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 Forum index » Off-Topic Area » Security
Securely erasing data from hard drives and other media
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Flash
Official Dog Handler


Joined: 04 May 2005
Posts: 11181
Location: Arizona USA

PostPosted: Wed 01 Sep 2010, 13:01    Post_subject:  Securely erasing data from hard drives and other media  

http://blogs.techrepublic.com.com/security/?p=4351&tag=nl.e040
Quote:
...There is a persistent myth to the effect that to securely delete everything from a hard drive one must overwrite it thirty-five times with random data. This myth arises from a superficial read and misunderstanding of Peter Gutmann’s 1996 paper, Secure Deletion of Data from Magnetic and Solid-State Memory. The truth of the matter, as presented in his paper, is that 35 random overwrites serves only to apply the necessary means of securely deleting data for any of several different drive technologies. A specific data storage technology only requires some lesser technique applied to ensure secure deletion.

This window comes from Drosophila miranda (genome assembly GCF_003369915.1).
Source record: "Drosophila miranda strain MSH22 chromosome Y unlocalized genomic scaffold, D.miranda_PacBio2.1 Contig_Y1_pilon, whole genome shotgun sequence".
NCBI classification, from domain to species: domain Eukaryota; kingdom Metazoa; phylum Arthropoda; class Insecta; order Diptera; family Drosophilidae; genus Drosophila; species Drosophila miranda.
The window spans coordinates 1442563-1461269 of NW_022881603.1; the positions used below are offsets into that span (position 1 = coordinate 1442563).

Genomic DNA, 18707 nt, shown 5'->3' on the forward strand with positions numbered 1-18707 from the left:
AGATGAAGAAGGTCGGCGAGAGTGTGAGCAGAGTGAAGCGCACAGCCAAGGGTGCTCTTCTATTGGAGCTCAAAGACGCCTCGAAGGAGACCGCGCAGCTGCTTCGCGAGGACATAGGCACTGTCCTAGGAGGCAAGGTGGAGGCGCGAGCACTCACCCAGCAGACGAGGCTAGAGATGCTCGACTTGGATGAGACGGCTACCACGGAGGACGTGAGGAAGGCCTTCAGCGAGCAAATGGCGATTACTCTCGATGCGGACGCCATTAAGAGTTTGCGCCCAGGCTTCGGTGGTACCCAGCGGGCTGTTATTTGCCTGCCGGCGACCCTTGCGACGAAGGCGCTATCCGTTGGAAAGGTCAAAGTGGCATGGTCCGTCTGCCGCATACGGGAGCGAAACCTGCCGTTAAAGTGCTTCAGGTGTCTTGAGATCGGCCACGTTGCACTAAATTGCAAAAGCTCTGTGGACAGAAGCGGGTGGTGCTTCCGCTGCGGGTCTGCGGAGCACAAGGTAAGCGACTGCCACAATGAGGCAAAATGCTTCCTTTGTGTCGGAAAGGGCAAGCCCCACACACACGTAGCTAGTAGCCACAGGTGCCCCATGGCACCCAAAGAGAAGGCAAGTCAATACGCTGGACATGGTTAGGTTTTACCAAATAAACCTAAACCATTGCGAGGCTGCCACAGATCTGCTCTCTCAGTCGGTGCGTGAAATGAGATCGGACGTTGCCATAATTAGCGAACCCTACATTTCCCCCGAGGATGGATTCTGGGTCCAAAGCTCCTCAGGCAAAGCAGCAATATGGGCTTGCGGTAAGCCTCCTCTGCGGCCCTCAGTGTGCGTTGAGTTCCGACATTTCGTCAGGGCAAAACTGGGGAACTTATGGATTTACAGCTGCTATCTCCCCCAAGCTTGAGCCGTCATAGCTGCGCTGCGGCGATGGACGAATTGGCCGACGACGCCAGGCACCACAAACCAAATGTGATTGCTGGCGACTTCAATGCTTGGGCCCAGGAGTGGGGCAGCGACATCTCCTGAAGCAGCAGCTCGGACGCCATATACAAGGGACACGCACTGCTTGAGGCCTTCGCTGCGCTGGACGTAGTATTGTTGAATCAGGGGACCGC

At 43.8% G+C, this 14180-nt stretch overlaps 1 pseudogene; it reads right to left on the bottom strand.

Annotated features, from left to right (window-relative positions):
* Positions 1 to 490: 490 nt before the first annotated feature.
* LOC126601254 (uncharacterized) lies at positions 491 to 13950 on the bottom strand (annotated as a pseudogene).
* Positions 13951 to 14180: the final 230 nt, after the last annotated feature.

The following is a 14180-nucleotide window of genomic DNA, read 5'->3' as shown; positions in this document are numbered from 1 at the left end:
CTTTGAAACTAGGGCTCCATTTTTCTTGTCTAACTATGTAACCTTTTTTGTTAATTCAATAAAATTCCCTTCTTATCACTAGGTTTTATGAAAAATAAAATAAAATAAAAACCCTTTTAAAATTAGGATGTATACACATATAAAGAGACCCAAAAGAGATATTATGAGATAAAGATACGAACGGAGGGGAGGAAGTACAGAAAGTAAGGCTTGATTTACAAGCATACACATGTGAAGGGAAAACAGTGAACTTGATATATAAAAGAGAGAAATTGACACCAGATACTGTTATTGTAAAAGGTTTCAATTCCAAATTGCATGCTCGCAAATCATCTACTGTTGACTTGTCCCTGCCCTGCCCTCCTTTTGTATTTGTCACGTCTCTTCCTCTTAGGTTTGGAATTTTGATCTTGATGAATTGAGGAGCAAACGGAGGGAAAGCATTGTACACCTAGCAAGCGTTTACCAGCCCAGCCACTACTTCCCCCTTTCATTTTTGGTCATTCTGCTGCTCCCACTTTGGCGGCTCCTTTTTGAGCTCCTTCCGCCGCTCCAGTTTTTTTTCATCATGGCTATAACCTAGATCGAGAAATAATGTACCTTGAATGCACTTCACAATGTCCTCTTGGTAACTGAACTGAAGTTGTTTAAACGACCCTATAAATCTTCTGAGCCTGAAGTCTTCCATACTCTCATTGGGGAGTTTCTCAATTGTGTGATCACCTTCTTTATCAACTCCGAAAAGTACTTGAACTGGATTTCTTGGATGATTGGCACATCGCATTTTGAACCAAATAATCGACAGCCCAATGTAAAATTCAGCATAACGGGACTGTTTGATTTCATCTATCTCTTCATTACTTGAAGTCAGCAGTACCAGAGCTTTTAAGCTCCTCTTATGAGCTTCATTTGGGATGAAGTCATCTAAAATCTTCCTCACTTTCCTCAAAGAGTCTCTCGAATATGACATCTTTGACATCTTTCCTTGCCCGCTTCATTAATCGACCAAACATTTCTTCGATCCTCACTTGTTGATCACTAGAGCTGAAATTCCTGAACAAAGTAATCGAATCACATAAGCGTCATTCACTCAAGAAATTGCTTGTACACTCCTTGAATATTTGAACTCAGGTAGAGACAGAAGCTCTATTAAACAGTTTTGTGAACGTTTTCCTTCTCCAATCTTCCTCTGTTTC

Perhaps more interesting is the fact that, for the most modern hard drive technologies, a single complete overwrite of a drive with zeros should be sufficient. Part of the reason for this is the fact that data density on a drive is much greater than it used to be. In layman’s terms, “the bits are smaller”, which means that when rewriting, there is less room for old data to be left behind in a recoverable manner. A fair amount of redundancy of stored data occurred on older, lower density drives because the reading and writing devices were not as precise, and small deviations would leave random small areas unaffected on a single overwrite.

In a recent epilogue to his paper, Gutmann quoted himself responding to a researcher who considered doing some data testing:

Quote:
Any modern drive will most likely be a hopeless task, what with ultra-high densities and use of perpendicular recording I don’t see how MFM would even get a usable image, and then the use of EPRML will mean that even if you could magically transfer some sort of image into a file, the ability to decode that to recover the original data would be quite challenging. OTOH if you’re going to use the mid-90s technology that I talked about, low-density MFM or (1,7) RLL, you could do it with the right equipment, but why bother? Others have already done it, and even if you reproduced it, you’d just have done something with technology that hasn’t been used for ten years. This is why I’ve never updated my paper (I’ve had a number of requests), there doesn’t seem to be much more to be said about the topic.
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technosaurus


Joined: 18 May 2008
Posts: 4424

PostPosted: Wed 01 Sep 2010, 23:25    Post_subject: